Tom Colicchio

Tom Colicchio describes his own pop-up restaurant experience with Tom: Tuesday Dinner.

on Jan 19, 2011

Well, the eagerly-awaited, both loved and feared Restaurant Wars were upon us this week, and I’d be surprised to hear of any surprise at their outcome. Creating a one-night-only restaurant is a formidable undertaking, and it’s been interesting season after season to see how our chefs approach and execute the challenge. The experience has run the gamut from hair-raising to, well, hair-raising for our chefs, and has never been humdrum for us judges.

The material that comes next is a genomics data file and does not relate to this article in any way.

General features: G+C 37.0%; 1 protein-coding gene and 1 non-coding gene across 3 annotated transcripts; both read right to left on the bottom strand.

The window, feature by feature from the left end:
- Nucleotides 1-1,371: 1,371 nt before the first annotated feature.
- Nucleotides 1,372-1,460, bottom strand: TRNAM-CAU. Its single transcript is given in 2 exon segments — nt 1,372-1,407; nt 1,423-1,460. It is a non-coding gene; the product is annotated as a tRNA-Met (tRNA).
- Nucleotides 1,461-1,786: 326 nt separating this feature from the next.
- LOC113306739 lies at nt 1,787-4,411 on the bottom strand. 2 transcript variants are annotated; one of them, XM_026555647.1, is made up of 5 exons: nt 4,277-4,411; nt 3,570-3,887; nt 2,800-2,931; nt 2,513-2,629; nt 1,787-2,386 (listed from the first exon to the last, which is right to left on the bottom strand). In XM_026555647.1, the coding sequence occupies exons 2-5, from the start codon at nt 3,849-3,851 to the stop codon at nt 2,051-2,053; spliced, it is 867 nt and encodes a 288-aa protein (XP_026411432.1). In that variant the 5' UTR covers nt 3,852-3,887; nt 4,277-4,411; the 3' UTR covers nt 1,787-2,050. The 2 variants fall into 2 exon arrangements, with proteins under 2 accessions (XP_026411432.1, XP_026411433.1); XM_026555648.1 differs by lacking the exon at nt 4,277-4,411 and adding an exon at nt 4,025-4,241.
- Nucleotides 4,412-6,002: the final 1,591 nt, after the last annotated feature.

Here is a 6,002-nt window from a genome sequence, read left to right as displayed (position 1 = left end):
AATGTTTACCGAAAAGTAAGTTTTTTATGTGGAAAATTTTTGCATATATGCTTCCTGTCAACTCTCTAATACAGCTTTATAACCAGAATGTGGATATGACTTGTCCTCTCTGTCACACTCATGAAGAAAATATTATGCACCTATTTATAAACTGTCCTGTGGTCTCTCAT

As you saw from the introduction of our guest judge, Ludo LeFebvre, professional chefs of note will create such restaurant events, dubbed “pop-up restaurants.” My "Tom: Tuesday Dinner" (TTD) was (and is again) one such venture, in fact. Every other Tuesday for a year, I presented a rather impromptu tasting menu in Craft's private dining room. I've recently begun doing so again, periodically, for a little while. The space is intimate and the kitchen open to the dining room, so that I can connect with the diners and can enjoy cooking directly for them. Many of the dishes I devised for TTD have made their way onto the menu at Colicchio and Sons.  TTDs are always fun for myself and the chefs cooking with me, and our enthusiasm always makes its way across to the dining room. Pop-up restaurants  such as Ludo's and mine are culinary happenings of a sort, but at the end of the day, they still need to be restaurants. No one is expecting the atmosphere at a pop-up to be great, or the restaurant to be built out, but that’s not the point of the pop-up. One goes because one gets the sense that it’s new and only for the moment, and that’s what exciting about it. But a pop-up only works when that excitement is there from the start and is sustained throughout by the chef and his/her staff. All involved in the venture need to sincerely invest in that excitement and communicate it to the diner –- the workers need to have the attitude that they are part of something special. The diner is then brought along on this brief journey. The dishes can be experimental and fun and may or may not succeed, as long as the chef and staff are never imposing anything on the diner. Here, wewitnessed an example of a successful pop-up and one that pretty much imploded. We saw in Bodega the spirit of fun and the sense of sharing a culinary moment with the diners, whereas with Etch, we saw the head chef impose his will on his teammates and his negative experience on the diner. Not fun. The s--tstorm in the kitchen (as the chefs rightly referred to it) got in the way at every turn and translated into a poorer dining experience for the patrons and a loss for the team.